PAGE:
Having been through almost two years of effort to get my sub-standard line fixed up, and having similar issues where I’d often have acceptable speed, I can tell you that if the speed is ‘acceptable’, but there are issues with frequent dropouts, you may be able to get line repairs done on that basis, instead of the speed. The other line of attack is to report any and all issues with the voice line – if you get noise on the line, drop outs, anything like that, make sure you report it.

I had to be persistent – it took a lot more effort than I’d have liked to get things fixed, but eventually, I’ve ended up with a stable line, with a speed about as good as I can expect considering my distance to the exchange.

thatsnotme 10:52 am 13 Apr 12

Who you go with will be somewhat dependent on which exchange you’re connected to, and which providers have gear in your exchange. To find out, go to http://www.adsl2exchanges.com.au and plug your address in. It’ll tell you which exchange you connect to, and which providers are available to you. If ‘Agile’ is on the list, then you can get Internode services directly (rather than getting Internode via a Telstra port, which is far more expensive).

I’m a long time Internode user, and would never recommend anyone else. They do offer better deals for bundling telephone and data with them these days though, so to get the cheapest deal, you’d have to port your phone number over to them. To give you an idea though, if you had phone and internet with them, with a 30GB/month broadband plan, your total bill would be $60/month (plus phone calls). Porting your phone number is painless though – they do it all, keep your existing number, and you’ll likely never even notice it’s happened.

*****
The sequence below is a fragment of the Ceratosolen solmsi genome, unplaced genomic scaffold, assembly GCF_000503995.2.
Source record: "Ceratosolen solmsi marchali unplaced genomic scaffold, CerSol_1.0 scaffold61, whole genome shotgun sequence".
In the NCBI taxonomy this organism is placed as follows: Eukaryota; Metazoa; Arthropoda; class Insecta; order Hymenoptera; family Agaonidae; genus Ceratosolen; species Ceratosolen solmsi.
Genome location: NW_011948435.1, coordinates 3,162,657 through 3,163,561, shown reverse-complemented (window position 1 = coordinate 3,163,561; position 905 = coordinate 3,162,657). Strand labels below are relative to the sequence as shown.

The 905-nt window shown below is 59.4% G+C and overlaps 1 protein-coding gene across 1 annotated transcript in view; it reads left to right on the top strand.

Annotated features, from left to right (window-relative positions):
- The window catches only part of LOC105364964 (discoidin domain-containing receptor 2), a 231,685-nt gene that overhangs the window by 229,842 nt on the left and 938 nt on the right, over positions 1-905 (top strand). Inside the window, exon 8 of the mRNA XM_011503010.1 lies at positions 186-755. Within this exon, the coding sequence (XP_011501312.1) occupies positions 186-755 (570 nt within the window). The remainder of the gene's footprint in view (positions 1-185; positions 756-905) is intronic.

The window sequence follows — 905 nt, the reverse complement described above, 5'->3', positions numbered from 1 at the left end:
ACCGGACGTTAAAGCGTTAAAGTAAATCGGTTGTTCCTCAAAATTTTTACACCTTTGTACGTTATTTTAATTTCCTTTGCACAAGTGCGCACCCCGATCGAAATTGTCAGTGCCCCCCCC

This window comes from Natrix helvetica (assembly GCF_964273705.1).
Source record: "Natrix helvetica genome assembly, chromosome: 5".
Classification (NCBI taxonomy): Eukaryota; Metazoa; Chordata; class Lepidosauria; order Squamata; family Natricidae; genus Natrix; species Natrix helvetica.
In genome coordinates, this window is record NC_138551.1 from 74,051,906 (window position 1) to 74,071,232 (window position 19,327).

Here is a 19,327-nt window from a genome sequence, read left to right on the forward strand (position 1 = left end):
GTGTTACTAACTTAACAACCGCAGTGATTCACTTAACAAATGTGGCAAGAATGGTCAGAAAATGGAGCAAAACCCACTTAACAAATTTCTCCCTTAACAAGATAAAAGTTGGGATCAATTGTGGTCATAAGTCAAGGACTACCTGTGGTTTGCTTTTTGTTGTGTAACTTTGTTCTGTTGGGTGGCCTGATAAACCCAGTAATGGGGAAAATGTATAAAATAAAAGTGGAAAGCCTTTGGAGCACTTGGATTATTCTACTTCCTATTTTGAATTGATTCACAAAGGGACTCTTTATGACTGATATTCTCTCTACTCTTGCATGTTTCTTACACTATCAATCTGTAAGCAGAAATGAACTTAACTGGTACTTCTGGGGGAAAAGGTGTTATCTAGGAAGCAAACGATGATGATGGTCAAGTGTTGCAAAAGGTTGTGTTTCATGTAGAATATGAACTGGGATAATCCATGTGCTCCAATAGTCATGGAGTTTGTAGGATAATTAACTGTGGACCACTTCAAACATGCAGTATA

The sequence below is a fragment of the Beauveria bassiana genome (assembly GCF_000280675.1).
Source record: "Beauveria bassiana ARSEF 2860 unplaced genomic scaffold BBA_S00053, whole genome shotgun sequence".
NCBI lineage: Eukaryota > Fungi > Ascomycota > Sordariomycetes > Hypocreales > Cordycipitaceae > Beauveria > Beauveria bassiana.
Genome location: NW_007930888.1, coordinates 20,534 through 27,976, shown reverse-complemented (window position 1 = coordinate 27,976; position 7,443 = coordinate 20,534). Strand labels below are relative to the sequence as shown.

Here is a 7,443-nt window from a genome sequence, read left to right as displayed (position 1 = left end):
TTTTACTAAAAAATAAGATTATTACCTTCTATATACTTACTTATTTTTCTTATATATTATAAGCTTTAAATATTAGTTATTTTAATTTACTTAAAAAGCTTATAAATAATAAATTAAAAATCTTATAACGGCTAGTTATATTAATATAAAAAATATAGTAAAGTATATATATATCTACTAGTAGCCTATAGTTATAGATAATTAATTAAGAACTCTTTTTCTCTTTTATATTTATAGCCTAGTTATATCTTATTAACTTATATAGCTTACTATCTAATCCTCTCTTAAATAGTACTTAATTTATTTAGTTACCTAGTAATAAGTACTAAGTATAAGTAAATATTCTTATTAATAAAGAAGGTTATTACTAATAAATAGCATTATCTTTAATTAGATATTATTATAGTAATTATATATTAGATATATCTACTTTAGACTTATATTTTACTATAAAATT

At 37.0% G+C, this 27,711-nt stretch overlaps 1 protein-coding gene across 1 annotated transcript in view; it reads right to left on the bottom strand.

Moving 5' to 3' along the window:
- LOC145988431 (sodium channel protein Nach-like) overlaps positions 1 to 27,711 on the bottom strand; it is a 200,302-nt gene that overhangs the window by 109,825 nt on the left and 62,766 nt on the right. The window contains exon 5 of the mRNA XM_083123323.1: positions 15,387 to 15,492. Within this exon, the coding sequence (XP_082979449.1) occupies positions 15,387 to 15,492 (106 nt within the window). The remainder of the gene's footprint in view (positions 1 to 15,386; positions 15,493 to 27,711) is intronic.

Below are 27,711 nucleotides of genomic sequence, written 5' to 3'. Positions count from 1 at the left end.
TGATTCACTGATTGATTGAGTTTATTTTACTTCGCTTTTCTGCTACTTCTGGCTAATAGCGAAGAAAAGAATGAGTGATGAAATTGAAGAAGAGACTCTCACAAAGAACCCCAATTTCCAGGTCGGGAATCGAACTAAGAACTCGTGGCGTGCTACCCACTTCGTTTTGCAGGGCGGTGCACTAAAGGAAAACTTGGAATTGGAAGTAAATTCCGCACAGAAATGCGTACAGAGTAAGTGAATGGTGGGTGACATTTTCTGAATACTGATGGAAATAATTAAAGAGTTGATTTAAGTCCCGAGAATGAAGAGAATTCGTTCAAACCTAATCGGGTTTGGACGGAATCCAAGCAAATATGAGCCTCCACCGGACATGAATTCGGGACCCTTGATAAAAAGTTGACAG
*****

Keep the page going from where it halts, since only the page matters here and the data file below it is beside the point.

Rollersk8r 10:51 am 13 Apr 12

I’m in Belc and have been on ADSL2+ with a few providers, yet I barely get ADSL speeds. Have been through the process of getting lines tested etc and they always just say the speed is acceptable considering the line isn’t great and my distance from the exchange….

Currently with iinet.

geoffappleby 10:06 am 13 Apr 12

lag / dropouts are almost entirely dependent on your distance from the exchange that you’re connected to. The further away you are, the slower it will be. Sadly, a different ISP will make very little difference to that.

Price doesn’t really factor into anything for me – I won’t touch any ISP other than Internode. They’ve done right by me for too long for me to consider trusting anyone else. They aren’t the cheapest around, but they’re reasonable, and I wouldn’t go anywhere else.